Localization is the process of adapting software, websites, and mobile apps for different language groups, countries, and regions – including (but not limited to) time, date, currency, symbols, and cultural elements. It’s way more than mere translation.

Localization Testing

Localization testing is the process of verifying and validating newly localized software and mobile apps, namely to find out how the suitable the end product is for the target language and culture.

‍Machine Translation

Machine translation (MT) is when specially-designed software translates content from one language into another – without human intervention. They’re good for projects with tight deadlines, but are nowhere near a good quality-wise as anything produced by a human translator.

Markup Languages

Markup languages – namely HTML, XML, and XHTML – exist to dictate the formatting, layout, and style of web content. They frequently use tags to achieve this: e.g: a phrase between <b> and </b> is written in bold-face font. Linguists must translate tagged content as well.

Multilingual Workflow

Multilingual workflow refers to automating business operations by managing multilingual content. Linguists frequently rely on translation management systems, machine translations, and translation memory banks to achieve this, for all of the above allow you to effectively process and manage content in different languages.

Post-Machine Translation Editing

Post-machine translation editing is when human linguists review and correct translations carried out exclusively by translation software. It both improves the efficiency of machine translation and ensures accurate manual-like translation.


Proofreading is when linguists check translated text for proper spelling, grammar, syntax, consistency, and other errors.

Quality Control (QA)

Quality control (QA) is the process of testing products or services to ensure they meet certain localization and/or internationalization requirements.

Right to Left (RTL)

Right to Left (RTL) refers to languages whose scripts are written from right to left – e.g. Hebrew, Arabic, Urdu, and Persian Farsi. Most languages, by contrast, go from left to right.

Software Development Kit (SDK)

Software Development Kits (SDK) provides developers a range of tools, libraries, related documentation, code samples, operations, and guides that help them create software apps on a given platform.


Segments are sentences or chunks of text with which you can use to search up matches in translation memory banks.



Segmentation is when you break down large translation blocks into smaller, bite-size chunks. It allows translators to process and localize longer texts faster, work more efficiently, all the while beefing up their translation memory banks to boot.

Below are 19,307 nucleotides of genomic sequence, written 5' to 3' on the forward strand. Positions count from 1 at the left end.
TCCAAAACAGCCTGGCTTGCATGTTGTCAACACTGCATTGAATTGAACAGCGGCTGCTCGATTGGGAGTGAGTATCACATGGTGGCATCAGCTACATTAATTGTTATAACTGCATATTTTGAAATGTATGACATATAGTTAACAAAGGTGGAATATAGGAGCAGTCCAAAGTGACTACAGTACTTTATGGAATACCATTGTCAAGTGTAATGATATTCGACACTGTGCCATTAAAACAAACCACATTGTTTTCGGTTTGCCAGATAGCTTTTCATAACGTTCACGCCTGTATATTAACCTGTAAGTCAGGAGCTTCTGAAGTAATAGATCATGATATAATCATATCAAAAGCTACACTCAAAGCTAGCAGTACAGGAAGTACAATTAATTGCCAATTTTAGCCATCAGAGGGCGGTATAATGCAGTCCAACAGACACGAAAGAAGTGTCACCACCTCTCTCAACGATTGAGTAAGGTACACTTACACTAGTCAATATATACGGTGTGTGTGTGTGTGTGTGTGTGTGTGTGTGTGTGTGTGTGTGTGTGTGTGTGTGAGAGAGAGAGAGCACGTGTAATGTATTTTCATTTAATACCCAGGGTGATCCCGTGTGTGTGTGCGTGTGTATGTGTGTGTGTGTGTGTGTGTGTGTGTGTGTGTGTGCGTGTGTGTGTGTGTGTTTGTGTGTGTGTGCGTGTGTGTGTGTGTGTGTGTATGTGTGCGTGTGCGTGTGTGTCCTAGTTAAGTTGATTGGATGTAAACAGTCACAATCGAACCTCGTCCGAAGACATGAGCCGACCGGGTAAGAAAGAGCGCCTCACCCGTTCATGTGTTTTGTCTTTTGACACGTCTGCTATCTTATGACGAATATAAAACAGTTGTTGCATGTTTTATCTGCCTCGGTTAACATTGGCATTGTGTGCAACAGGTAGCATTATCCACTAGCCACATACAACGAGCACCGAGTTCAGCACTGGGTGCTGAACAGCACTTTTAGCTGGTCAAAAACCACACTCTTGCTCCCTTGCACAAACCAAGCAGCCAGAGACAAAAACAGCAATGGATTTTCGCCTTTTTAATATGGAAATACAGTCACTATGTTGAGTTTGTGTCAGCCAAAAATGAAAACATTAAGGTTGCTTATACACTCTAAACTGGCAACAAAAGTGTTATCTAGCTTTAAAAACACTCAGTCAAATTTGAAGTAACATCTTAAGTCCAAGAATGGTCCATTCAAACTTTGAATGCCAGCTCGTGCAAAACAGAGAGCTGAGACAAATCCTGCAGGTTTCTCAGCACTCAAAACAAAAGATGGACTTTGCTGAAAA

Source File

Source files are any file containing the original or source text to be translated.

Source Language

A source language is the language of the original text to be translated.

Target Language

A target language is the language INTO WHICH the source text is to be translated.


Transcreation is the act of recreating and editing the source text upon translating it into the target language(s). Whilst linguists are expected to do their best to preserve the original purpose, style and tone, they should be versed in the target and source cultures as well. Proofreading may be required afterwards.


Translatability is the ability (or inability) to translate a text from one language to another.


Translation is the act of reproducing text from one language into another, all the while accurately preserving its intended message, tone, and style.

Translation Management System (TMS)

Translation management systems (TMS) are pieces of software help translators and translation companies alike carry out every aspect of localization faster, easier, and more efficiently. Choosing the right TMS for your business can make everybody’s lives significantly easier.

‍Translation Memory

Translation memory banks are databases that store your previous translations for future reference, thereby saving you time in later projects.

Leveraged Translation Memory

Leveraged translation memory is amount of text previously stored in your translation memory bank for a given source document. This helps you better estimate how much new translation work you have to do, and how much overlap there is.